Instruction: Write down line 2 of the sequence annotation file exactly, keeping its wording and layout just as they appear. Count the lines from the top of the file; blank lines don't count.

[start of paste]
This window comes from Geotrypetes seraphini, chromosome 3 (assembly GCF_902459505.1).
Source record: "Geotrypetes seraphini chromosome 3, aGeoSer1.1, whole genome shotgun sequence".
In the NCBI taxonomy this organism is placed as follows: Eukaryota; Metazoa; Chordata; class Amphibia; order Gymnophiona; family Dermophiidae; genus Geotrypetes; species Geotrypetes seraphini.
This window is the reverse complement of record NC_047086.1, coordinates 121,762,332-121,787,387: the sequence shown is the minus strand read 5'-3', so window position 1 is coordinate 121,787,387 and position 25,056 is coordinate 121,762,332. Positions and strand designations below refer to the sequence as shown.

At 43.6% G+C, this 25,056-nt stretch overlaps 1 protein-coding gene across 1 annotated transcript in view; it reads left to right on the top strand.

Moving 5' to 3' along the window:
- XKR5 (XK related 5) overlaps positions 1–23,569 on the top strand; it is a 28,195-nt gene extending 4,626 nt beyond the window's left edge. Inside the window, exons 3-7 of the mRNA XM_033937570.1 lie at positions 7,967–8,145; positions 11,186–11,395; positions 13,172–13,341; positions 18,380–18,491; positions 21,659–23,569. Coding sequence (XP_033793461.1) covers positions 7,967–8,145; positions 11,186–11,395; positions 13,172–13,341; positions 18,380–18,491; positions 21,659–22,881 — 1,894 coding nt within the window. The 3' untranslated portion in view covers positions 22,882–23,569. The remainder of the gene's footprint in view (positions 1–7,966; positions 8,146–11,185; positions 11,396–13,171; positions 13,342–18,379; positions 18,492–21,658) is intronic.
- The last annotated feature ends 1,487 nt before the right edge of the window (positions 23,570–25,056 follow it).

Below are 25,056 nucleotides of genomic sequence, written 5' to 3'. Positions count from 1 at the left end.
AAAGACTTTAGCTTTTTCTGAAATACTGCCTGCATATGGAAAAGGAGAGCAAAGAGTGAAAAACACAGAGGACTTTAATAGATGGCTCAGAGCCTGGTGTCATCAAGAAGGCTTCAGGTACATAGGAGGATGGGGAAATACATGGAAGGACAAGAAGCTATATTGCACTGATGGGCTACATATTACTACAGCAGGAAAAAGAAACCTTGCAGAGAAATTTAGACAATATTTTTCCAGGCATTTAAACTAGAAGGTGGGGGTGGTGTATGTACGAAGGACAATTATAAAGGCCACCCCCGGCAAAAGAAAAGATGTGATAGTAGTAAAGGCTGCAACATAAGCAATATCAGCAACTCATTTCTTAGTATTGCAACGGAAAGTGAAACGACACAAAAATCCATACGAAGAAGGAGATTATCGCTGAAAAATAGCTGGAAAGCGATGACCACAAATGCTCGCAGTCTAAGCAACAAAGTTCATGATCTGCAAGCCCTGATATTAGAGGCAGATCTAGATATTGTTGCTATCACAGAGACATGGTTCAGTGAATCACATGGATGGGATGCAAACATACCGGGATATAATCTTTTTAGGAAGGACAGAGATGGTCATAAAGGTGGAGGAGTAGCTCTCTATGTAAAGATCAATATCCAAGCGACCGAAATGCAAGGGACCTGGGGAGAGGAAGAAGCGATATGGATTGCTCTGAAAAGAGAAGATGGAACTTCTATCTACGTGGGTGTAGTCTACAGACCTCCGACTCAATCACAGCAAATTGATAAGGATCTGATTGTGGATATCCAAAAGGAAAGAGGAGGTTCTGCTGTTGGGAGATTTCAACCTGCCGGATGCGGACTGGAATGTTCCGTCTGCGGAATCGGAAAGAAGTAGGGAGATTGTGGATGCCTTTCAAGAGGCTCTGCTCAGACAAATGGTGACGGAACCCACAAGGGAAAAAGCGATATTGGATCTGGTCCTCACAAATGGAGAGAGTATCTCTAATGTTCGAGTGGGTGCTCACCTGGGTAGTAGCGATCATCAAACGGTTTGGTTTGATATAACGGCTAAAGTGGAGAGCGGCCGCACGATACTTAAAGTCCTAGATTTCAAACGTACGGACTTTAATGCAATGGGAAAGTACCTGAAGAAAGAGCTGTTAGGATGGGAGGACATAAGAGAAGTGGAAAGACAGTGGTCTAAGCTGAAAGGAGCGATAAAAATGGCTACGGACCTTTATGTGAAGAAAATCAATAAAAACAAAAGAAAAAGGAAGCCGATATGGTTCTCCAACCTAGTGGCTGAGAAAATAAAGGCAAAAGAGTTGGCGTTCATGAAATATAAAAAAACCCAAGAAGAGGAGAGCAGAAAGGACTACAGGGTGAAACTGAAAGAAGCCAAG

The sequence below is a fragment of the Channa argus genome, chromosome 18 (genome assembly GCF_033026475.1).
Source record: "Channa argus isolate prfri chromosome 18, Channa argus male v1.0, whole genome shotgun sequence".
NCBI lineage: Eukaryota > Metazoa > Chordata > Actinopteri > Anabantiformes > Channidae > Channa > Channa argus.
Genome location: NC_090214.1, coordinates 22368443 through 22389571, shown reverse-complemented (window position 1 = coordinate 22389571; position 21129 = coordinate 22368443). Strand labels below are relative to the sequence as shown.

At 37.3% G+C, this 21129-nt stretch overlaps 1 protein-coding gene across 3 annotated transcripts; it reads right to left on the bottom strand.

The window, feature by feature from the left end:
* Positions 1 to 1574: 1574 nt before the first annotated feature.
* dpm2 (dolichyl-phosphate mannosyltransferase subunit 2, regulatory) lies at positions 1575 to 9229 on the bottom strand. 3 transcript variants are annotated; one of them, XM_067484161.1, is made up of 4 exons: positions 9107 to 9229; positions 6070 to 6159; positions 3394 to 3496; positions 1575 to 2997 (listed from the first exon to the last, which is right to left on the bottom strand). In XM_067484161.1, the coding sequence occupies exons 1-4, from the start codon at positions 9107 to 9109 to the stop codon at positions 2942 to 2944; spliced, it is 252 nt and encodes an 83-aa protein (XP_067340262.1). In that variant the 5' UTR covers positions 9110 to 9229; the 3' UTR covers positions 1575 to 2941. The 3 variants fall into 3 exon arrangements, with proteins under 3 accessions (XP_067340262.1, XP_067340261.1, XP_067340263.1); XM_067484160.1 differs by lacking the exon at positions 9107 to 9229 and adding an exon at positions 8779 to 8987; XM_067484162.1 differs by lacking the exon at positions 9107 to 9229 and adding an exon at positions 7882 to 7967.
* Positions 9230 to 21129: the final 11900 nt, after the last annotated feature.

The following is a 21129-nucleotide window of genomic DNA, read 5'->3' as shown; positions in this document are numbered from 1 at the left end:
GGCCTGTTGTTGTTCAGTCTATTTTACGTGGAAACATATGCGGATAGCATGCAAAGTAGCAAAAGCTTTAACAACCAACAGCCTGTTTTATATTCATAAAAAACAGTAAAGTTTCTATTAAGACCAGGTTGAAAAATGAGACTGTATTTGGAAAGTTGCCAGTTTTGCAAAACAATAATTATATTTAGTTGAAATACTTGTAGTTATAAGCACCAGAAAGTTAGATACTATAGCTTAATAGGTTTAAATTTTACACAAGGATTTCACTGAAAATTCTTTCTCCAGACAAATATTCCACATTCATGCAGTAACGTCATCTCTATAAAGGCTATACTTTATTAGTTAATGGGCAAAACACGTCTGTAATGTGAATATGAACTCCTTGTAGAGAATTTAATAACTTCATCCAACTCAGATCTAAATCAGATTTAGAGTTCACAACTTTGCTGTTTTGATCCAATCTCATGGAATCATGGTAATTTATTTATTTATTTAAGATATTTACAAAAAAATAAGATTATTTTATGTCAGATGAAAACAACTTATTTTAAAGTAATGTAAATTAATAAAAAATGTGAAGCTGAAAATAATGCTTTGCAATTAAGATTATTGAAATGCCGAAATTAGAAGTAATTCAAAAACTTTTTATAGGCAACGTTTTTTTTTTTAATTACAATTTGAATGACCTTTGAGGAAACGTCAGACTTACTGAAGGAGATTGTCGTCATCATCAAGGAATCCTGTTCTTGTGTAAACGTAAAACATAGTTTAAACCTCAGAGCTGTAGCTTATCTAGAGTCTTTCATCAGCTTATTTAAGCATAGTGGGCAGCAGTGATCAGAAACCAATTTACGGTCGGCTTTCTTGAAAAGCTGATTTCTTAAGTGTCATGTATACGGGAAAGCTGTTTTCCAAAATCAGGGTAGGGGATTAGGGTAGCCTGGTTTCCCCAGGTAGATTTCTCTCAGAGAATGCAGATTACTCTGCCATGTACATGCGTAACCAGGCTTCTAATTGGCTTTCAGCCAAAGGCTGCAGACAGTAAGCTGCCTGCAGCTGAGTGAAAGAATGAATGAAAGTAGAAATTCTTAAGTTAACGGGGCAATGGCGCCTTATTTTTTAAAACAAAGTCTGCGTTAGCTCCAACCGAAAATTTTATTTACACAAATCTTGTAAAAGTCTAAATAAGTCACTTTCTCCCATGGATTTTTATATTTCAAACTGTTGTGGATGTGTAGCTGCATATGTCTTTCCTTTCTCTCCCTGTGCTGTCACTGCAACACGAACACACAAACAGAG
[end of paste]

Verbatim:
Source record: "Geotrypetes seraphini chromosome 3, aGeoSer1.1, whole genome shotgun sequence".